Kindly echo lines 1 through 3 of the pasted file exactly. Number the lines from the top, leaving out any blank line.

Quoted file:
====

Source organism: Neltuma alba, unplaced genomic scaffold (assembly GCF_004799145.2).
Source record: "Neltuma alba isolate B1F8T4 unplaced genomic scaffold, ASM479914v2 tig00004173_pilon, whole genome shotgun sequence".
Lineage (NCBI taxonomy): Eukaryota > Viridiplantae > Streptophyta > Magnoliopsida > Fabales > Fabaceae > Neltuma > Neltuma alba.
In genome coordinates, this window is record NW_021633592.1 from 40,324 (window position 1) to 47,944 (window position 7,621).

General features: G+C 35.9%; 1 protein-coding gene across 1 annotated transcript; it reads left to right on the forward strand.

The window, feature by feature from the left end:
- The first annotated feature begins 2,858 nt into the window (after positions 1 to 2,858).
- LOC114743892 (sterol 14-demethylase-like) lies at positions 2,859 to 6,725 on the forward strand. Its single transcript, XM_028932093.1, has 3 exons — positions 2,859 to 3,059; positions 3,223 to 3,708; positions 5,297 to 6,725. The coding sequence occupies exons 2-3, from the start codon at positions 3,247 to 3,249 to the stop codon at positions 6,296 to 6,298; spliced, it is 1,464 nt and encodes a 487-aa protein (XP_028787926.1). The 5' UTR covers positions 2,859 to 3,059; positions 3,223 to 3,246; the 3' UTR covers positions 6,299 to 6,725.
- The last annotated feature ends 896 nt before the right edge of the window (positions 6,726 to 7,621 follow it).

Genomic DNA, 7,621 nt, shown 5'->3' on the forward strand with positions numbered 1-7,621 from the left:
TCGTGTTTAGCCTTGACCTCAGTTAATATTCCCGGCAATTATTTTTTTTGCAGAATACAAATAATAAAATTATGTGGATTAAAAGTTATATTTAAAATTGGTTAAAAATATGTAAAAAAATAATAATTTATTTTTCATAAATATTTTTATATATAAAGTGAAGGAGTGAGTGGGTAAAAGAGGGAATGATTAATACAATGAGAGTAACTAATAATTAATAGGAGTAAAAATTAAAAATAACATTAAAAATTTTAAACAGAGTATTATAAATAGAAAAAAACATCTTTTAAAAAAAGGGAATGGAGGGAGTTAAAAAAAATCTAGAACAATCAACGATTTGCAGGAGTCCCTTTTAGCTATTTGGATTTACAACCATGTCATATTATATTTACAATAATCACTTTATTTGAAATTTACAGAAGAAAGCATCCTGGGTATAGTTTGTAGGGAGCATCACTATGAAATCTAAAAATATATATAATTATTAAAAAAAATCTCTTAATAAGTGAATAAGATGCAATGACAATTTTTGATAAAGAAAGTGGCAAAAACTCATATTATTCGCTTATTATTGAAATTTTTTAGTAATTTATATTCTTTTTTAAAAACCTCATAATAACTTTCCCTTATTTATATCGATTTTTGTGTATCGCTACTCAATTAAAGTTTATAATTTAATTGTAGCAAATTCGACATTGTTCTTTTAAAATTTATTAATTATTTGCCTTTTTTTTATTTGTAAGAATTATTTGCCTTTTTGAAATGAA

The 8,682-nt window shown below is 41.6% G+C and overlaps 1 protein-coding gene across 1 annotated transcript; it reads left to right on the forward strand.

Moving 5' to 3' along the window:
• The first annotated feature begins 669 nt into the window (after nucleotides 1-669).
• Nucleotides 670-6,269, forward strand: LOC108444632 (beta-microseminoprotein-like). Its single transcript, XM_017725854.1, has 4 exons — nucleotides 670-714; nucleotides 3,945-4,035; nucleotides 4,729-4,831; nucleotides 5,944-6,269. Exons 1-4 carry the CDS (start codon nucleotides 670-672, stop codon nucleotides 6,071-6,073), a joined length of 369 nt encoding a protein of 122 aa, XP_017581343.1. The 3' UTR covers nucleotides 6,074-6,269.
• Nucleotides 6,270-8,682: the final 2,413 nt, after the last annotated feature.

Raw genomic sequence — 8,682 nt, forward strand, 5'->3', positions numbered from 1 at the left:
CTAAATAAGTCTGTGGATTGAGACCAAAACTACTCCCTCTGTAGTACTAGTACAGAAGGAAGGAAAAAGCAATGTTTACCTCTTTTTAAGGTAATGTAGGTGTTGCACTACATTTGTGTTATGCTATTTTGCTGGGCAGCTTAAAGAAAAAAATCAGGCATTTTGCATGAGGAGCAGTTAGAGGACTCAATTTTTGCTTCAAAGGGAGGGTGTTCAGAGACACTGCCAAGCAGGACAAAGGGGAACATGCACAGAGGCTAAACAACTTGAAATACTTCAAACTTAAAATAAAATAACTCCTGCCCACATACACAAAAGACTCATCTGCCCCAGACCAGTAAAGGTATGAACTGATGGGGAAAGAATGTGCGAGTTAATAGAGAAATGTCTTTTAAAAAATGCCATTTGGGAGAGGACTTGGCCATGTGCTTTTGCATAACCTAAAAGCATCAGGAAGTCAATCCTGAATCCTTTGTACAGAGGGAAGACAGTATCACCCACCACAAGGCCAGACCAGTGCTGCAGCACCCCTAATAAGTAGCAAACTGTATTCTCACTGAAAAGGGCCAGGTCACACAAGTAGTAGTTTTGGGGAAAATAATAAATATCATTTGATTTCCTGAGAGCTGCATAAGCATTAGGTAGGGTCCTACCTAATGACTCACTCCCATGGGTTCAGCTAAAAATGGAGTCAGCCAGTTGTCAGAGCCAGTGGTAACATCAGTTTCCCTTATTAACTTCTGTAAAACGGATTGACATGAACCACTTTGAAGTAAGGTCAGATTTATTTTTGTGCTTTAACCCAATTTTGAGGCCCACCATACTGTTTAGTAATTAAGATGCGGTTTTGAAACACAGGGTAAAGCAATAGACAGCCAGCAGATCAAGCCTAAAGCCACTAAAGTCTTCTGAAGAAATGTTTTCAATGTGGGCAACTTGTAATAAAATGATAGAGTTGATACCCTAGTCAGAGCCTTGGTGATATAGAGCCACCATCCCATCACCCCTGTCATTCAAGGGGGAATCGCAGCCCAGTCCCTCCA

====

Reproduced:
Source organism: Neltuma alba, unplaced genomic scaffold (assembly GCF_004799145.2).
Source record: "Neltuma alba isolate B1F8T4 unplaced genomic scaffold, ASM479914v2 tig00004173_pilon, whole genome shotgun sequence".
Lineage (NCBI taxonomy): Eukaryota > Viridiplantae > Streptophyta > Magnoliopsida > Fabales > Fabaceae > Neltuma > Neltuma alba.